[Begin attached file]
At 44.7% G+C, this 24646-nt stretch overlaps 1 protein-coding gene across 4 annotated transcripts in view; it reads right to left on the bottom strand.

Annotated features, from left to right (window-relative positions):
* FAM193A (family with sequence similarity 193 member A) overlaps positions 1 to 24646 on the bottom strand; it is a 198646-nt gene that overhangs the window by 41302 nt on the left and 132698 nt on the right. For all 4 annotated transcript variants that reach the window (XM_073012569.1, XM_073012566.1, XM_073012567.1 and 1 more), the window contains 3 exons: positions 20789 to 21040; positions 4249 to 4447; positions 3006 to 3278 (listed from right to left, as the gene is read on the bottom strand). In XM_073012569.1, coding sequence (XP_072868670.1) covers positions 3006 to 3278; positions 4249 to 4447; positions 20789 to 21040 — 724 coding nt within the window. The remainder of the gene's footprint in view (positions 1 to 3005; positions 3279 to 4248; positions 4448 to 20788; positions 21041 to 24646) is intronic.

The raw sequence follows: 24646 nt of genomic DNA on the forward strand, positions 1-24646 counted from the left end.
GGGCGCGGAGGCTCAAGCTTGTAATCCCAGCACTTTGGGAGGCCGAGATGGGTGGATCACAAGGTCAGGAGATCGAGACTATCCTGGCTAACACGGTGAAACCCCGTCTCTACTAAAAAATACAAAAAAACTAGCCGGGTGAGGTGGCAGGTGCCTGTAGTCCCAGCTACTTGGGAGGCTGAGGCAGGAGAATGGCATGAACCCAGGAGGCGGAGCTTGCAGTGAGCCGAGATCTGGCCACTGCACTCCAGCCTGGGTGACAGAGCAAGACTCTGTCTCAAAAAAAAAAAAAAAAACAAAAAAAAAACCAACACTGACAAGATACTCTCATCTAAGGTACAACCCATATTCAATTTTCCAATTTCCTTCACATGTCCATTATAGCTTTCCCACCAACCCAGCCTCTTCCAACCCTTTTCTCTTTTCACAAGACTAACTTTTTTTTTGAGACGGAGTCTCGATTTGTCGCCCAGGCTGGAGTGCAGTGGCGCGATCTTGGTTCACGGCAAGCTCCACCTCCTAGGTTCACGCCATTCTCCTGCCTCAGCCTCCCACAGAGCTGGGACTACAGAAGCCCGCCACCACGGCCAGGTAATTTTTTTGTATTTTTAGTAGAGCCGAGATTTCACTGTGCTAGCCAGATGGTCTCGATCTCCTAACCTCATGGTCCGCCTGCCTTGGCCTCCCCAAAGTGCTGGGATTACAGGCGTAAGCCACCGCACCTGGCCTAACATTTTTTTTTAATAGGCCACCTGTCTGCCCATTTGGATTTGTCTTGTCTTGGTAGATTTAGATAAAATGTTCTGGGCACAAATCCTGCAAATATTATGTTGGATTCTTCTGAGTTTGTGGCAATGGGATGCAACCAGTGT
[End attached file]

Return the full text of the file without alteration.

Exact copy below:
At 44.7% G+C, this 24646-nt stretch overlaps 1 protein-coding gene across 4 annotated transcripts in view; it reads right to left on the bottom strand.

Annotated features, from left to right (window-relative positions):
* FAM193A (family with sequence similarity 193 member A) overlaps positions 1 to 24646 on the bottom strand; it is a 198646-nt gene that overhangs the window by 41302 nt on the left and 132698 nt on the right. For all 4 annotated transcript variants that reach the window (XM_073012569.1, XM_073012566.1, XM_073012567.1 and 1 more), the window contains 3 exons: positions 20789 to 21040; positions 4249 to 4447; positions 3006 to 3278 (listed from right to left, as the gene is read on the bottom strand). In XM_073012569.1, coding sequence (XP_072868670.1) covers positions 3006 to 3278; positions 4249 to 4447; positions 20789 to 21040 — 724 coding nt within the window. The remainder of the gene's footprint in view (positions 1 to 3005; positions 3279 to 4248; positions 4448 to 20788; positions 21041 to 24646) is intronic.

The raw sequence follows: 24646 nt of genomic DNA on the forward strand, positions 1-24646 counted from the left end.
GGGCGCGGAGGCTCAAGCTTGTAATCCCAGCACTTTGGGAGGCCGAGATGGGTGGATCACAAGGTCAGGAGATCGAGACTATCCTGGCTAACACGGTGAAACCCCGTCTCTACTAAAAAATACAAAAAAACTAGCCGGGTGAGGTGGCAGGTGCCTGTAGTCCCAGCTACTTGGGAGGCTGAGGCAGGAGAATGGCATGAACCCAGGAGGCGGAGCTTGCAGTGAGCCGAGATCTGGCCACTGCACTCCAGCCTGGGTGACAGAGCAAGACTCTGTCTCAAAAAAAAAAAAAAAAACAAAAAAAAAACCAACACTGACAAGATACTCTCATCTAAGGTACAACCCATATTCAATTTTCCAATTTCCTTCACATGTCCATTATAGCTTTCCCACCAACCCAGCCTCTTCCAACCCTTTTCTCTTTTCACAAGACTAACTTTTTTTTTGAGACGGAGTCTCGATTTGTCGCCCAGGCTGGAGTGCAGTGGCGCGATCTTGGTTCACGGCAAGCTCCACCTCCTAGGTTCACGCCATTCTCCTGCCTCAGCCTCCCACAGAGCTGGGACTACAGAAGCCCGCCACCACGGCCAGGTAATTTTTTTGTATTTTTAGTAGAGCCGAGATTTCACTGTGCTAGCCAGATGGTCTCGATCTCCTAACCTCATGGTCCGCCTGCCTTGGCCTCCCCAAAGTGCTGGGATTACAGGCGTAAGCCACCGCACCTGGCCTAACATTTTTTTTTAATAGGCCACCTGTCTGCCCATTTGGATTTGTCTTGTCTTGGTAGATTTAGATAAAATGTTCTGGGCACAAATCCTGCAAATATTATGTTGGATTCTTCTGAGTTTGTGGCAATGGGATGCAACCAGTGT